alexa Improving the vitamin D status of vitamin D deficient adults is associated with improved mitochondrial oxidative function in skeletal muscle.
Physicaltherapy & Rehabilitation

Physicaltherapy & Rehabilitation

Journal of Sports Medicine & Doping Studies

Author(s): Sinha A, Hollingsworth KG, Ball S, Cheetham T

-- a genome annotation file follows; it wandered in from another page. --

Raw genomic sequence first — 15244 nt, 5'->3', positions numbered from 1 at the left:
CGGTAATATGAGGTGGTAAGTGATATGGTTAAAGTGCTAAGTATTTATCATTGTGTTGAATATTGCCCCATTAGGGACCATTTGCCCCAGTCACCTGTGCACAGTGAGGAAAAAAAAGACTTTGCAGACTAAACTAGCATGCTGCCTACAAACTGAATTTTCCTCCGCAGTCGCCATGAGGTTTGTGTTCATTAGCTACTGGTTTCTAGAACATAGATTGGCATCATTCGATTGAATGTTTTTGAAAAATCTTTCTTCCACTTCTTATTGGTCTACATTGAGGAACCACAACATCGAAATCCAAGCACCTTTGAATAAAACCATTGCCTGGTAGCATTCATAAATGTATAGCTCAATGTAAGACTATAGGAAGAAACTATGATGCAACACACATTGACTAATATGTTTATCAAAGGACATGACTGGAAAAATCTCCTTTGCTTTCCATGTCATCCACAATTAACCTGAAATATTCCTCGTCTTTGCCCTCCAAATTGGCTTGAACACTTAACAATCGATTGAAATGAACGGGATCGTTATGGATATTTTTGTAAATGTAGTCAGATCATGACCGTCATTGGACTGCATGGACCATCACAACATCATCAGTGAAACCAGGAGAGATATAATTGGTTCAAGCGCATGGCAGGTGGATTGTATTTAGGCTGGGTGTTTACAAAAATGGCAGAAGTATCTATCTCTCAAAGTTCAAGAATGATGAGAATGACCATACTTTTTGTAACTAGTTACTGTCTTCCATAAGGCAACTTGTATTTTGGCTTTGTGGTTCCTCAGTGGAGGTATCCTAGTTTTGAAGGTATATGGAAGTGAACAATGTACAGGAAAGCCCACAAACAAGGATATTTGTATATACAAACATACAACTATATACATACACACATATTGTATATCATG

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Abstract OBJECTIVE: Suboptimal mitochondrial function has been implicated in several disorders in which fatigue is a prominent feature. Vitamin D deficiency is a well-recognized cause of fatigue and myopathy. The aim of this study was to examine the effects of cholecalciferol therapy on skeletal mitochondrial oxidative function in symptomatic, vitamin D-deficient individuals. DESIGN: This longitudinal study assessed mitochondrial oxidative phosphorylation in the gastrosoleus compartment using phosphorus-31 magnetic resonance spectroscopy measurements of phosphocreatine recovery kinetics in 12 symptomatic, severely vitamin D-deficient subjects before and after treatment with cholecalciferol. All subjects had serum assays before and after cholecalciferol therapy to document serum 25-hydroxyvitamin D (25OHD) and bone profiles. Fifteen healthy controls also underwent (31)P-magnetic resonance spectroscopy and serum 25OHD assessment. RESULTS: The phosphocreatine recovery half-time (τ1/2PCr) was significantly reduced after cholecalciferol therapy in the subjects indicating an improvement in maximal oxidative phosphorylation (34.44 ± 8.18 sec to 27.84 ± 9.54 sec, P < .001). This was associated with an improvement in mean serum 25OHD levels (8.8 ± 4.2 nmol/L to 113.8 ± 51.5 nmol/L, P < .001). There was no difference in phosphate metabolites at rest. A linear regression model showed that decreasing serum 25OHD levels was associated with increasing τ1/2PCr (r = -0.41, P = .009). All patients reported an improvement in fatigue after cholecalciferol therapy. CONCLUSIONS: Cholecalciferol therapy augments muscle mitochondrial maximal oxidative phosphorylation after exercise in symptomatic, vitamin D-deficient individuals. This finding suggests that changes in mitochondrial oxidative phosphorylation in skeletal muscle could at least be partly responsible for the fatigue experienced by these patients. For the first time, we demonstrate a link between vitamin D and the mitochondria in human skeletal muscle. This article was published in J Clin Endocrinol Metab and referenced in Journal of Sports Medicine & Doping Studies

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